Nature, virtue, moral norm: Naturalistic and constructivist approaches (workshop)

Nature, virtue, moral norm: Naturalistic and constructivist approaches was the first workshop within the project APVV-22-0397: "Naturalism and constructivism as competing or complementary programs" and was held on October 13, 2023 at the Faculty of Arts of the Comenius University in Bratislava. Three speakers presented their contributions from the broader field of naturalism and constructivism in normative ethics and metaethics.
   Doc. Mgr. et Mgr. Marian Kuna, MA, MPhil, PhD. from the Faculty of Arts of the KU in Ružomberok opened the workshop with the contribution Biological embedding of virtues by the late A. MacIntyre. In it, he presented MacIntyre's concept of ethical neo-Aristotelianism and naturalism, which is based on the animal concept of man as a creature dependent on other members of his own species and even "disabled" in the sense of vulnerability to many evils. From this understanding, he subsequently explained the author's derivation of virtues and ethical values, especially uncalculated giving, noble receiving, gratitude and due diligence.
   As part of the discussion, docent Kuna answered mainly questions regarding the relationship between MacIntyre's concept and constructivism and biological, or naturalistic anchoring of this concept.
   The second lecturer was Mgr. Roman Hloch, PhD. from the OSU Faculty of Arts in Ostrava with the contribution Human ergon and the nature of virtues between Aristotle and R. Hursthouse. He devoted it to the analysis and comparison of the so-called "ergon argument" in Aristotle and Rosalind Hursthouse, who advocates its more modern articulation. These authors mainly agree that man has a specifically species-specific function and purpose, which are based on human reason. However, according to Dr. Hloch, they differ in their understanding of psychology as metaphysical (Aristotle) vs. folk (Hursthouse) and in the binding of reason to a supernatural entity.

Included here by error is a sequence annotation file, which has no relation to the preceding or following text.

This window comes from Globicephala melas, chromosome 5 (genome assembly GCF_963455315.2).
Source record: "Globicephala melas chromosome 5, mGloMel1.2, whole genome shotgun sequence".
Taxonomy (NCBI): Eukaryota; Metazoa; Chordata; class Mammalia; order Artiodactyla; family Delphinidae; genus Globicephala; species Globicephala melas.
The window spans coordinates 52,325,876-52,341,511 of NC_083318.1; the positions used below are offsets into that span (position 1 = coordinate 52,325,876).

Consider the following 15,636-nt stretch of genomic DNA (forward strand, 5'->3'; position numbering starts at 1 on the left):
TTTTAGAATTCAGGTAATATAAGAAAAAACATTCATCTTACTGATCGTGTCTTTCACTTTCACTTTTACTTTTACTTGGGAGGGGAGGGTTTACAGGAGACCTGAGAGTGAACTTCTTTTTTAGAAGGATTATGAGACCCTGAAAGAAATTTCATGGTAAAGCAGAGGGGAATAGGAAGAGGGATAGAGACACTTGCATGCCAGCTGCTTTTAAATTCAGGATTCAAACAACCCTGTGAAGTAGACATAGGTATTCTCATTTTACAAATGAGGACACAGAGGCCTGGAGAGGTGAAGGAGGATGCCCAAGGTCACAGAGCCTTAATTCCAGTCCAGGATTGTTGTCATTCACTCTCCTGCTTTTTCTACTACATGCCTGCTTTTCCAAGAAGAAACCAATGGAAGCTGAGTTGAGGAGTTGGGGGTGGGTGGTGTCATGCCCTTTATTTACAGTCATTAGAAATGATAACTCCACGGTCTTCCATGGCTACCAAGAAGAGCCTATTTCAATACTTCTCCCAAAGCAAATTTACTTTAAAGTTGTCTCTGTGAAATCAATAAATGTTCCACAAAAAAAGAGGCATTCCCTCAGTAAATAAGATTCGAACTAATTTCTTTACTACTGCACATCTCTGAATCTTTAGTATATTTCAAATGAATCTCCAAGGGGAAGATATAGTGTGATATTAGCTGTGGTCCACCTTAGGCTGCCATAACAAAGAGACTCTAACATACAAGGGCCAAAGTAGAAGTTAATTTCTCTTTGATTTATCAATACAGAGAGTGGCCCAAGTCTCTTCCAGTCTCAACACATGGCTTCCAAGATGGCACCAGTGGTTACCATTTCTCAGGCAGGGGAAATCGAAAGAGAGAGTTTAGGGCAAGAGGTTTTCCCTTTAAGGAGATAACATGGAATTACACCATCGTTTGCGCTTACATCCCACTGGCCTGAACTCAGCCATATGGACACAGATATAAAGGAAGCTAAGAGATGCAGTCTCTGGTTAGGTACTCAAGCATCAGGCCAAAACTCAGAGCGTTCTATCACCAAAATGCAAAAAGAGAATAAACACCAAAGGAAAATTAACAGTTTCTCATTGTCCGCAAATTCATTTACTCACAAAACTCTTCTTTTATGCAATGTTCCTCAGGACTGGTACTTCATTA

The discussion mainly focused on Hursthouse's understanding of folk psychology and the metaphysical commitments of her understanding of human teleology.
   The third and last lecturer was the principal investigator prof. Michal Chabada, PhD., whose talk Constructivist explanation of moral normativity according to Ch. M. Korsgaard analyzed Korsgaard's procedural normative realism. According to this theory, there are “right and wrong ways to answer moral questions because there are correct procedures for arriving at them.” These correct procedures are not random, but governed by Kantian-inspired moral principles. This theory understands morality as the result of human autonomy, and yet as authoritative and objective.
   In particular, prof. Chabada answered questions regarding the source of the normative status of principles of construction and the persuasiveness of transcendental arguments in general.
   One final note: the relationship between naturalistic and constructivist understandings of morality seemed to be at times complementary, at other times strained. They seemed complementary in formulating conceptions of man that were based on biology and evolutionary theory and at the same time perceived morality as fundamentally derived from human constitution. However, they seemed to be in tension mainly in metaphysical questions, such as the question of free will in Korsgaard, or the question of the place of metaphysical teleology in virtue ethics.

                                              Adam Greif